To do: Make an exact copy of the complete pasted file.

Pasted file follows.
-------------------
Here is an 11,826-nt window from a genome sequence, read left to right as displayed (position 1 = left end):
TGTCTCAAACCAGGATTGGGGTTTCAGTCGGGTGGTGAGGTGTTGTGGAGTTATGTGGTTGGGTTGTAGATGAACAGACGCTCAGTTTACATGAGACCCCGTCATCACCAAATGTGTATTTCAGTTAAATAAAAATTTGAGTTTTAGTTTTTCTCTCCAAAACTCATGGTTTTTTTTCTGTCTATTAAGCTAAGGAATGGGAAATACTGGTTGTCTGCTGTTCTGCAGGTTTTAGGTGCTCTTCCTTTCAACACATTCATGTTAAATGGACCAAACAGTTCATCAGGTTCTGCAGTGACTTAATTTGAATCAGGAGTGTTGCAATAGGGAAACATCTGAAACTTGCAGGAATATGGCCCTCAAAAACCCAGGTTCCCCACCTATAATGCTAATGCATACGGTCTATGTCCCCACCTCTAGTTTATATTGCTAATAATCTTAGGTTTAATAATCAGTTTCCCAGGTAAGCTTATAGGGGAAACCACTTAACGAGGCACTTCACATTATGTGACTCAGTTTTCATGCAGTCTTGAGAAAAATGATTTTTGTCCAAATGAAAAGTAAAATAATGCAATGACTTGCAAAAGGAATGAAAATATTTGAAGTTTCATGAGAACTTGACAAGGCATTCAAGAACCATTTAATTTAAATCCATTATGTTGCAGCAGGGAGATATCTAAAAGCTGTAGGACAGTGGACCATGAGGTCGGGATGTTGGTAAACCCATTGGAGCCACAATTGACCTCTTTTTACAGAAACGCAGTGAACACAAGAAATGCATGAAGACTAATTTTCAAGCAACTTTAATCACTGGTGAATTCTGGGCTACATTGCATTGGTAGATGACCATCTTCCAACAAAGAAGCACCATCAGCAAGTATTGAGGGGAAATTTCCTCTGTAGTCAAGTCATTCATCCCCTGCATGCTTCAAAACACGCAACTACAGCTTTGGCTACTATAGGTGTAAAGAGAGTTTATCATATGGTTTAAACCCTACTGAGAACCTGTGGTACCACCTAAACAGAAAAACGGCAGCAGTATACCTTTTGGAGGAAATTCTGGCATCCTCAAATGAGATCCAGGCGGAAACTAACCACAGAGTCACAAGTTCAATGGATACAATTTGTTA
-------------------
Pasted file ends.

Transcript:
Here is an 11,826-nt window from a genome sequence, read left to right as displayed (position 1 = left end):
TGTCTCAAACCAGGATTGGGGTTTCAGTCGGGTGGTGAGGTGTTGTGGAGTTATGTGGTTGGGTTGTAGATGAACAGACGCTCAGTTTACATGAGACCCCGTCATCACCAAATGTGTATTTCAGTTAAATAAAAATTTGAGTTTTAGTTTTTCTCTCCAAAACTCATGGTTTTTTTTCTGTCTATTAAGCTAAGGAATGGGAAATACTGGTTGTCTGCTGTTCTGCAGGTTTTAGGTGCTCTTCCTTTCAACACATTCATGTTAAATGGACCAAACAGTTCATCAGGTTCTGCAGTGACTTAATTTGAATCAGGAGTGTTGCAATAGGGAAACATCTGAAACTTGCAGGAATATGGCCCTCAAAAACCCAGGTTCCCCACCTATAATGCTAATGCATACGGTCTATGTCCCCACCTCTAGTTTATATTGCTAATAATCTTAGGTTTAATAATCAGTTTCCCAGGTAAGCTTATAGGGGAAACCACTTAACGAGGCACTTCACATTATGTGACTCAGTTTTCATGCAGTCTTGAGAAAAATGATTTTTGTCCAAATGAAAAGTAAAATAATGCAATGACTTGCAAAAGGAATGAAAATATTTGAAGTTTCATGAGAACTTGACAAGGCATTCAAGAACCATTTAATTTAAATCCATTATGTTGCAGCAGGGAGATATCTAAAAGCTGTAGGACAGTGGACCATGAGGTCGGGATGTTGGTAAACCCATTGGAGCCACAATTGACCTCTTTTTACAGAAACGCAGTGAACACAAGAAATGCATGAAGACTAATTTTCAAGCAACTTTAATCACTGGTGAATTCTGGGCTACATTGCATTGGTAGATGACCATCTTCCAACAAAGAAGCACCATCAGCAAGTATTGAGGGGAAATTTCCTCTGTAGTCAAGTCATTCATCCCCTGCATGCTTCAAAACACGCAACTACAGCTTTGGCTACTATAGGTGTAAAGAGAGTTTATCATATGGTTTAAACCCTACTGAGAACCTGTGGTACCACCTAAACAGAAAAACGGCAGCAGTATACCTTTTGGAGGAAATTCTGGCATCCTCAAATGAGATCCAGGCGGAAACTAACCACAGAGTCACAAGTTCAATGGATACAATTTGTTA